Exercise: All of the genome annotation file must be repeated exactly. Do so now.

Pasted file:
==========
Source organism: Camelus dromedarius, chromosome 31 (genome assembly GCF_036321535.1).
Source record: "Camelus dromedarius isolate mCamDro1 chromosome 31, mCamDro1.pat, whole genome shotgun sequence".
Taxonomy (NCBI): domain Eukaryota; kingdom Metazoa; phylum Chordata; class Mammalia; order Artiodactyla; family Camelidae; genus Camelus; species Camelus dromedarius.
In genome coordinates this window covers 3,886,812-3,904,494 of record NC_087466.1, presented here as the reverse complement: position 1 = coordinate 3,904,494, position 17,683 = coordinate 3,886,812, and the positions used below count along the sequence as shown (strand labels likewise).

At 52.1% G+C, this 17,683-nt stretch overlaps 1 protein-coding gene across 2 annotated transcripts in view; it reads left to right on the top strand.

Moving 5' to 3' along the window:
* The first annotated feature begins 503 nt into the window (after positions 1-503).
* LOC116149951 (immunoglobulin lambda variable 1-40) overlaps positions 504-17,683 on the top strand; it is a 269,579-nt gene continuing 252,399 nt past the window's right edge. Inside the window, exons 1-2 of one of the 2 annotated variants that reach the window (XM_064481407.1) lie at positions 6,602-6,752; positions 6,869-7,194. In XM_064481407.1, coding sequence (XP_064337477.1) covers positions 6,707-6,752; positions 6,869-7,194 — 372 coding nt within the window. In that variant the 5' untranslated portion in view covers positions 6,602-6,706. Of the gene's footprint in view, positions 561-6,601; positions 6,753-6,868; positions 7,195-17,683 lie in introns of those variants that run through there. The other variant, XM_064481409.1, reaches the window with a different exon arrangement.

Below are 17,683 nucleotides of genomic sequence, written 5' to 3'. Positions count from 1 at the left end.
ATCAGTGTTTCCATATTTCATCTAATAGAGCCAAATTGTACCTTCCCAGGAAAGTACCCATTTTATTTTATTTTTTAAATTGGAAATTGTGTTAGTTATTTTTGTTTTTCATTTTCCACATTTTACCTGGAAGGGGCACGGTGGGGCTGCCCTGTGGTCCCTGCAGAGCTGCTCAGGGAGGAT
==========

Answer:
Source organism: Camelus dromedarius, chromosome 31 (genome assembly GCF_036321535.1).
Source record: "Camelus dromedarius isolate mCamDro1 chromosome 31, mCamDro1.pat, whole genome shotgun sequence".
Taxonomy (NCBI): domain Eukaryota; kingdom Metazoa; phylum Chordata; class Mammalia; order Artiodactyla; family Camelidae; genus Camelus; species Camelus dromedarius.
In genome coordinates this window covers 3,886,812-3,904,494 of record NC_087466.1, presented here as the reverse complement: position 1 = coordinate 3,904,494, position 17,683 = coordinate 3,886,812, and the positions used below count along the sequence as shown (strand labels likewise).

At 52.1% G+C, this 17,683-nt stretch overlaps 1 protein-coding gene across 2 annotated transcripts in view; it reads left to right on the top strand.

Moving 5' to 3' along the window:
* The first annotated feature begins 503 nt into the window (after positions 1-503).
* LOC116149951 (immunoglobulin lambda variable 1-40) overlaps positions 504-17,683 on the top strand; it is a 269,579-nt gene continuing 252,399 nt past the window's right edge. Inside the window, exons 1-2 of one of the 2 annotated variants that reach the window (XM_064481407.1) lie at positions 6,602-6,752; positions 6,869-7,194. In XM_064481407.1, coding sequence (XP_064337477.1) covers positions 6,707-6,752; positions 6,869-7,194 — 372 coding nt within the window. In that variant the 5' untranslated portion in view covers positions 6,602-6,706. Of the gene's footprint in view, positions 561-6,601; positions 6,753-6,868; positions 7,195-17,683 lie in introns of those variants that run through there. The other variant, XM_064481409.1, reaches the window with a different exon arrangement.

Below are 17,683 nucleotides of genomic sequence, written 5' to 3'. Positions count from 1 at the left end.
ATCAGTGTTTCCATATTTCATCTAATAGAGCCAAATTGTACCTTCCCAGGAAAGTACCCATTTTATTTTATTTTTTAAATTGGAAATTGTGTTAGTTATTTTTGTTTTTCATTTTCCACATTTTACCTGGAAGGGGCACGGTGGGGCTGCCCTGTGGTCCCTGCAGAGCTGCTCAGGGAGGAT